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This might be a good time to point out that people and their attitudes can change. For the past several years I have begun exposing myself to many activities that were completely new to me. Many of these, including cycling, backpacking, and skiing I had either never done or had not done in ages. I can vividly remember laughing at people using trekking poles while hiking to higher elevations. I laughed until I used them and realized the legitimate scientific benefit of the poles and how they were helping to preserve my knees! I can also vividly remember poking fun at cyclists in their "road" get ups and impatiently waiting for them to get "out of my way" so I could speed to where I was going. After all it is a damn road for cars, right? Well, as you might have gathered by now, I am viewing things in a much different way at this point. I suppose it comes down to becoming more open minded in my advancing years rather than retreating into extreme closed mindedness as some do. I am grateful for that and I intend to ride on the roads and hike into the mountains until they carry me away. Hopefully that young man will "get it" someday.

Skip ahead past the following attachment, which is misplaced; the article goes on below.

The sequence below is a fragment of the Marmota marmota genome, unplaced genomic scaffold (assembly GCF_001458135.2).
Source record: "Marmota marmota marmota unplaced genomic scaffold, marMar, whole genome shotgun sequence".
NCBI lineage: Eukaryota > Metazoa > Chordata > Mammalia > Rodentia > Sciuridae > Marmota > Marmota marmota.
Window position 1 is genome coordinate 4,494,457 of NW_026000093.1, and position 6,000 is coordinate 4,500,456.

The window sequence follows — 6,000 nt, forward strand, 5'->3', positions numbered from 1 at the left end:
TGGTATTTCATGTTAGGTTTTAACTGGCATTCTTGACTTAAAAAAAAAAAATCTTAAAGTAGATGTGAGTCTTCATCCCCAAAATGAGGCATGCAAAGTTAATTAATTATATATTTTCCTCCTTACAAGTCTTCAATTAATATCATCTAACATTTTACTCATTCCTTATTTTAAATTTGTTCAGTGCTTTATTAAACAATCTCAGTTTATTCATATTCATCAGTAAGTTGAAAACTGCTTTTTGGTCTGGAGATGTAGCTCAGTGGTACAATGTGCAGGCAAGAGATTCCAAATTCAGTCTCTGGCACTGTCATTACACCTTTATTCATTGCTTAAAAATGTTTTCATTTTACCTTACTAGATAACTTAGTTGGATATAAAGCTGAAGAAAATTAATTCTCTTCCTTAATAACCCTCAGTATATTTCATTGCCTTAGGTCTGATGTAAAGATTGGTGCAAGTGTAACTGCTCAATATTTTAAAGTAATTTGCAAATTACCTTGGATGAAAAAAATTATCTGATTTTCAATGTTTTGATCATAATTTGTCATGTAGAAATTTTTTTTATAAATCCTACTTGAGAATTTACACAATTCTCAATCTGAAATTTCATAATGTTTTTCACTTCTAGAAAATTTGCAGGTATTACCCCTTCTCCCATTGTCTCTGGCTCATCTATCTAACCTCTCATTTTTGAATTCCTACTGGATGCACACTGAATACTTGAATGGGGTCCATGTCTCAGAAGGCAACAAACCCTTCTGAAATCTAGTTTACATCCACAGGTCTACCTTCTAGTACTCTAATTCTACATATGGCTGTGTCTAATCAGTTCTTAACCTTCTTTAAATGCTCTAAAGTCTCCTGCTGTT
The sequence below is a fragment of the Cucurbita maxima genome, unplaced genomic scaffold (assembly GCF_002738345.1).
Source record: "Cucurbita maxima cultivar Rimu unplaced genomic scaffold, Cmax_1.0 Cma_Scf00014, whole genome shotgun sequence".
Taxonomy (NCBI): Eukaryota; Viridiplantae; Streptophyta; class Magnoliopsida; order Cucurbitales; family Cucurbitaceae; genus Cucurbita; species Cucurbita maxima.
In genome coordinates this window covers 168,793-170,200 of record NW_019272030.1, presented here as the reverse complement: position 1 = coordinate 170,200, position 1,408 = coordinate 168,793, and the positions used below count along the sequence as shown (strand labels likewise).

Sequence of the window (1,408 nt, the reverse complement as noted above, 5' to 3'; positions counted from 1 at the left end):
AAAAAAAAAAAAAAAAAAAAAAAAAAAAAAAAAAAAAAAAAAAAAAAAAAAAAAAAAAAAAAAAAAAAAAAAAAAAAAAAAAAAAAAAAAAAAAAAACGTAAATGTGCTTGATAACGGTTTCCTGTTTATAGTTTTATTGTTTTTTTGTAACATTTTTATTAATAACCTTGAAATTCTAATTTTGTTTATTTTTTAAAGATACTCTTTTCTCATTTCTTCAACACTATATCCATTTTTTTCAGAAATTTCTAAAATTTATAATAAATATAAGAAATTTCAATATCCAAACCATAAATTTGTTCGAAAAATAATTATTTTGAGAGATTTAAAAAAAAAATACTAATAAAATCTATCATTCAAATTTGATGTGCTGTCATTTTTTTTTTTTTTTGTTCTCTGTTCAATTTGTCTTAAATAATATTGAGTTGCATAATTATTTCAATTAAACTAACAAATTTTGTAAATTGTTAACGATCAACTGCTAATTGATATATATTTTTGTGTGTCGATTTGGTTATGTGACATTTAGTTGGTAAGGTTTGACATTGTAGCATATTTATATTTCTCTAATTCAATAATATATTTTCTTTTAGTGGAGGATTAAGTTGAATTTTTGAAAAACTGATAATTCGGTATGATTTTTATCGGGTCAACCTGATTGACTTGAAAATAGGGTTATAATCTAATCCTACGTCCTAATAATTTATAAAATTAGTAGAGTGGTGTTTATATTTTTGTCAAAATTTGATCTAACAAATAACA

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Old 06-23-06, 01:31 PM   #21
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The average speed that people walk is 3-4 mph. If you ride your bike on the sidewalk at say 18-20mph, you are travelling 5-6 times as fast as people walking. I can't think of a road that bikes are allowed on that the average travelling speed of cars is 90mph (18x5).
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Old 06-23-06, 01:36 PM   #22
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Quote:
Originally Posted by catatonic
I usually point out that the sign says "speed limit" limit in this case referring to "maximum allowed speed" Therefore slower speeds are allowed.
Bam. That would be my point.

Interesting article I found:
http://www.velonews.com/news/fea/9826.0.html
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Old 06-23-06, 01:51 PM   #23